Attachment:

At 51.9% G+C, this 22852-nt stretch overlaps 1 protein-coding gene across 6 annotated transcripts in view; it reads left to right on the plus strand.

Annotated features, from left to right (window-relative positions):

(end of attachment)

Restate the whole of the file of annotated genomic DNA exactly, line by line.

At 51.9% G+C, this 22852-nt stretch overlaps 1 protein-coding gene across 6 annotated transcripts in view; it reads left to right on the plus strand.

Annotated features, from left to right (window-relative positions):